Dean's Award for Excellence in Mentoring
Associate Professor and Director of the Ph.D. in Nursing Program
Debra Brandon wears many hats. In addition to being an associate professor, she is also the director of the Ph.D. program, the postdoctoral fellow program, and graduate studies in the Duke University School of Nursing. Prior to joining the Duke faculty in 1999, Brandon worked as a pediatric clinical nurse specialist and a developmental clinical nurse specialist. She was also on the faculty in the nursing and medical schools of the University of North Carolina at Chapel Hill. Brandon has served as the adviser for 6 Ph.D. students, 32 master’s students, 34 undergraduates, and 3 postdocs. She has also served on the committee for nine other graduate students. Brandon won the Duke University Hospital Nurse Research Mentor Award in 2002 and was awarded the Duke University School of Nursing Ph.D. Student Teaching Award in 2015.
Brandon’s research focuses on the health and developments of high-risk infants and young children with an overall goal of improving short- and long-term outcomes of high risk preterm infants and their families. She has authored over 70 publications and has received over 40 external grants during her time at Duke. She has also won numerous awards for her research, including the Donna Wong Pediatric Nursing Writing award and a fellow designation from the American Academy of Nursing. Brandon is an active member of the National Association of Neonatal Nurses (NANN) and the International Society for Infant Studies ISIS) and is a co-editor for the journal, Advances in Neonatal Care.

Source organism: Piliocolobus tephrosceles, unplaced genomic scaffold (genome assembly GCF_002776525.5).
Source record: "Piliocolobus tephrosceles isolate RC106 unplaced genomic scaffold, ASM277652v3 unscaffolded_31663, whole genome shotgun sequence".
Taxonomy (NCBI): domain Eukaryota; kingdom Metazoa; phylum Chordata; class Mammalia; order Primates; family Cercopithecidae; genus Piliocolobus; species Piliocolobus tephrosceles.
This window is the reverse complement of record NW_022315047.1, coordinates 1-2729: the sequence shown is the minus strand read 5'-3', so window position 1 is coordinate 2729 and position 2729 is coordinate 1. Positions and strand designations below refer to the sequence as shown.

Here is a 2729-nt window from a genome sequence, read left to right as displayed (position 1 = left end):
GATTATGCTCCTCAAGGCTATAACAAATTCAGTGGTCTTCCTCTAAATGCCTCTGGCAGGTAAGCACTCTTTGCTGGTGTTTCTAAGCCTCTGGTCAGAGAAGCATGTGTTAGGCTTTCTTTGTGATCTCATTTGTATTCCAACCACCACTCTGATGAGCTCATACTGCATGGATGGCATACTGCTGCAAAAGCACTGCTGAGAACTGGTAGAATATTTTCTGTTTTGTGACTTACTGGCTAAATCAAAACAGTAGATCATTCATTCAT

IN HER WORDS
“What I really like to see in a student is someone who has developed a passion for their program of research. Anybody can publish if you are persistent enough … but it’s a special person who really has a passion for what they are doing. … When I see that passion, then half the battle is won.”
On the Importance of Passion
On Making Students More Independent
IN THEIR WORDS
“Dr. Brandon really never sees obstacles as barriers to progress. Instead, she sees them as opportunities to think about better ways to approach the long-term goal. This is a mental model that I continue to use daily in my work efforts even two years following my graduation from the program.”
“A life situation extended my Ph.D. program an additional year, and although I was devastated, Dr. Brandon did not seem discouraged and continued to mentor me until the end. I know without her continued support during this time in my life, I would not have finished my Ph.D.”